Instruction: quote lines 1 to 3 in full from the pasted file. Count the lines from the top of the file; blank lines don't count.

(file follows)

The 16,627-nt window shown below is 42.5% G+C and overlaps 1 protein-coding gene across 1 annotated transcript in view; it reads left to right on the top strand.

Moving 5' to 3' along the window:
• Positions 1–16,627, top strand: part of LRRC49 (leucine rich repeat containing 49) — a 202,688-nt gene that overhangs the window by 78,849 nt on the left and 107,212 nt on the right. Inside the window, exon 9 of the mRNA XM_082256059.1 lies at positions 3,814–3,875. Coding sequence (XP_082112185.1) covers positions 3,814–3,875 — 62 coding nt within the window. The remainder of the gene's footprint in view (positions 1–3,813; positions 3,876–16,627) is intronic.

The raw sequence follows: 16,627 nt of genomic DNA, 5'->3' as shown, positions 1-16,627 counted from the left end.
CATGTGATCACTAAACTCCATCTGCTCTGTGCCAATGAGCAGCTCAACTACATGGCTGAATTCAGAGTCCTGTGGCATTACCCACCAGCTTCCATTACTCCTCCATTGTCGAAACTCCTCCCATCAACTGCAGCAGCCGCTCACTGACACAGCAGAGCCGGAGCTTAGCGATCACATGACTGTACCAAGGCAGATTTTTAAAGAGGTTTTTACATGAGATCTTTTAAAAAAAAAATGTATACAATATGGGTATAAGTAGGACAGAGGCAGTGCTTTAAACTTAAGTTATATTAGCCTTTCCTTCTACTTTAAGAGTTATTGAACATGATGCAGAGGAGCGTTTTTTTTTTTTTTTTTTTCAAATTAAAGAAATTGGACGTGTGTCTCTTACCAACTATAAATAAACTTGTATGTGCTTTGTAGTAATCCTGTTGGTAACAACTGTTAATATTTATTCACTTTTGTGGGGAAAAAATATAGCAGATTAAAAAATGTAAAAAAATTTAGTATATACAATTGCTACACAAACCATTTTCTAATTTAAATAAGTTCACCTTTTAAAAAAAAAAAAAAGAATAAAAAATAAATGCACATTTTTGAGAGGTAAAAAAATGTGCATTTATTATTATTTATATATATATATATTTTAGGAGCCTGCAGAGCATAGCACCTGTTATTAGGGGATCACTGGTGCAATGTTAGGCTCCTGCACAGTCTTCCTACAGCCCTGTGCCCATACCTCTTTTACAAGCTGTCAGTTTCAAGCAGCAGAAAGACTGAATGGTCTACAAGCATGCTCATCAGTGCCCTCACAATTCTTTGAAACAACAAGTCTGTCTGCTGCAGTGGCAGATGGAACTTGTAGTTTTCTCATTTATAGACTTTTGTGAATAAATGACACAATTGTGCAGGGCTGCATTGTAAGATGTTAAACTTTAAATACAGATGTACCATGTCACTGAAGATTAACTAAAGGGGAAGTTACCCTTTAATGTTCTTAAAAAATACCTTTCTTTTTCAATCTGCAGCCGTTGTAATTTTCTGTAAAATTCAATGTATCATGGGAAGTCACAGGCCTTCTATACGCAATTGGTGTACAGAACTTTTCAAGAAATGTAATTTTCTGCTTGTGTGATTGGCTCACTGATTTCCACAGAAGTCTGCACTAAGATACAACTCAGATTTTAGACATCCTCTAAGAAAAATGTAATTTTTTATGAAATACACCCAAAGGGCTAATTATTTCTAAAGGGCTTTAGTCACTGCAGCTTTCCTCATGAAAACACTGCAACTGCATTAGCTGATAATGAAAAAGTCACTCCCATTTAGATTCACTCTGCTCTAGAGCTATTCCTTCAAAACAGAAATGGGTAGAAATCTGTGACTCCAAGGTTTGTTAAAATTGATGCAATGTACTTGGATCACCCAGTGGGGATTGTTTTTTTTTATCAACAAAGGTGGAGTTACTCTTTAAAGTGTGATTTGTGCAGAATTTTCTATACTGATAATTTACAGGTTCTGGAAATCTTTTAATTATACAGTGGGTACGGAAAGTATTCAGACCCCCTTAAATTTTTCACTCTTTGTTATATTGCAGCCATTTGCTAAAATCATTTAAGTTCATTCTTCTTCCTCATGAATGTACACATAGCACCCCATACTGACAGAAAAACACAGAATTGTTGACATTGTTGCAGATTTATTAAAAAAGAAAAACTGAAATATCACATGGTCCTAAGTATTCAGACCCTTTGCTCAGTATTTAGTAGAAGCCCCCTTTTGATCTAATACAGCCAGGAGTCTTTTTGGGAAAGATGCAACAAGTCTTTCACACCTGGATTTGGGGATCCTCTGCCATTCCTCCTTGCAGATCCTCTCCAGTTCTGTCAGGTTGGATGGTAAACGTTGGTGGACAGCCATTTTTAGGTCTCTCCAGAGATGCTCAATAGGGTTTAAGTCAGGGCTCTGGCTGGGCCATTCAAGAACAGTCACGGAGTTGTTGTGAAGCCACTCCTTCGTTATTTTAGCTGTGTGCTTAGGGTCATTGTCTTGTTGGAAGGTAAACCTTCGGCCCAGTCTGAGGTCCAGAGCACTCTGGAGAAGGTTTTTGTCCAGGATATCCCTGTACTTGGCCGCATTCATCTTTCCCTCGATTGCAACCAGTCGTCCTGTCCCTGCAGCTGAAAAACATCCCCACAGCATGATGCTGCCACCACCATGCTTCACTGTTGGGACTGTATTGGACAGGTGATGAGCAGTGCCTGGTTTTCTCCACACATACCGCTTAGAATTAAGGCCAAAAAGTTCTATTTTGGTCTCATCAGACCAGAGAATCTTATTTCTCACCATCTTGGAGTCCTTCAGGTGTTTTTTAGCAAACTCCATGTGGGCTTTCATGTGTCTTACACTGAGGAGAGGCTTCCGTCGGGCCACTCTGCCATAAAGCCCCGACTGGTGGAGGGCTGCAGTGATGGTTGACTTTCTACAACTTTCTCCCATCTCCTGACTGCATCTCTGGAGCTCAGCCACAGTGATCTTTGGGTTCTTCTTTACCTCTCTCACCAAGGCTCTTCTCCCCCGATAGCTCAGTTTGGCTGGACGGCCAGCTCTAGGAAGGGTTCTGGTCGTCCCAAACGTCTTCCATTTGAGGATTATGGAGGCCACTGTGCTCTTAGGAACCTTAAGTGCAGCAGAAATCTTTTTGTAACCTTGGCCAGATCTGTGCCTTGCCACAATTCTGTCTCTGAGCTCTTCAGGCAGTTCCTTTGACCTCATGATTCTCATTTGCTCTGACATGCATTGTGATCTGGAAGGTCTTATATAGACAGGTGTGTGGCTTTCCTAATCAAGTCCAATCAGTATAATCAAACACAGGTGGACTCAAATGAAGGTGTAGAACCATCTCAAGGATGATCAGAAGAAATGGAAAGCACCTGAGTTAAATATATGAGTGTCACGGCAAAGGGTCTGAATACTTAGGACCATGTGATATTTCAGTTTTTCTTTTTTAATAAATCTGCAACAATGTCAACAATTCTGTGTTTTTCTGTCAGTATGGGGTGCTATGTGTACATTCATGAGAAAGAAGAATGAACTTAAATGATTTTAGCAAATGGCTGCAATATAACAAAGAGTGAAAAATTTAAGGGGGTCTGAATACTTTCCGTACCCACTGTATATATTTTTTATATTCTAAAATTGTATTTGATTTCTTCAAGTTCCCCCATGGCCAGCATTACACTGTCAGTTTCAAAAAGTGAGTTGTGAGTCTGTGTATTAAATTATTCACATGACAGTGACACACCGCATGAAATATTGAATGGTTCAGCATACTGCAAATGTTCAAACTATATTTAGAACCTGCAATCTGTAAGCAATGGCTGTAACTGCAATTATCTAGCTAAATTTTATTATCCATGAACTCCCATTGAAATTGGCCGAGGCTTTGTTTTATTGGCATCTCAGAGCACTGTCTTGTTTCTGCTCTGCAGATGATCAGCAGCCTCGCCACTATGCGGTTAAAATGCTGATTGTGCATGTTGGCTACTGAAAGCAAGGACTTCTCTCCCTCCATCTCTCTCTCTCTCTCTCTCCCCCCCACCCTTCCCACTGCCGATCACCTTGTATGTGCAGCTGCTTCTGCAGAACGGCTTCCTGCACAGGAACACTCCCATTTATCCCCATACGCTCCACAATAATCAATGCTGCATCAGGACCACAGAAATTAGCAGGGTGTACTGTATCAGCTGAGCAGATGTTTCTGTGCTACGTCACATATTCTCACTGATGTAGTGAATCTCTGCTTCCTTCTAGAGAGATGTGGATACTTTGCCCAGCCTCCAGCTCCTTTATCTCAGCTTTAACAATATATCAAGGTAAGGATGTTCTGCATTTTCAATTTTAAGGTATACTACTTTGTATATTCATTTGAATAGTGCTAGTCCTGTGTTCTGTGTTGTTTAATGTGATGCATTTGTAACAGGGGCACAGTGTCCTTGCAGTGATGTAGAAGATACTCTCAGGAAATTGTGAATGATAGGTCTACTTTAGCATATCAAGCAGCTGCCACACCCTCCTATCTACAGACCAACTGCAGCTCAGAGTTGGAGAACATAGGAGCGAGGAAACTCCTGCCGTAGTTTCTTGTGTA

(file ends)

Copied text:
The 16,627-nt window shown below is 42.5% G+C and overlaps 1 protein-coding gene across 1 annotated transcript in view; it reads left to right on the top strand.

Moving 5' to 3' along the window:
• Positions 1–16,627, top strand: part of LRRC49 (leucine rich repeat containing 49) — a 202,688-nt gene that overhangs the window by 78,849 nt on the left and 107,212 nt on the right. Inside the window, exon 9 of the mRNA XM_082256059.1 lies at positions 3,814–3,875. Coding sequence (XP_082112185.1) covers positions 3,814–3,875 — 62 coding nt within the window. The remainder of the gene's footprint in view (positions 1–3,813; positions 3,876–16,627) is intronic.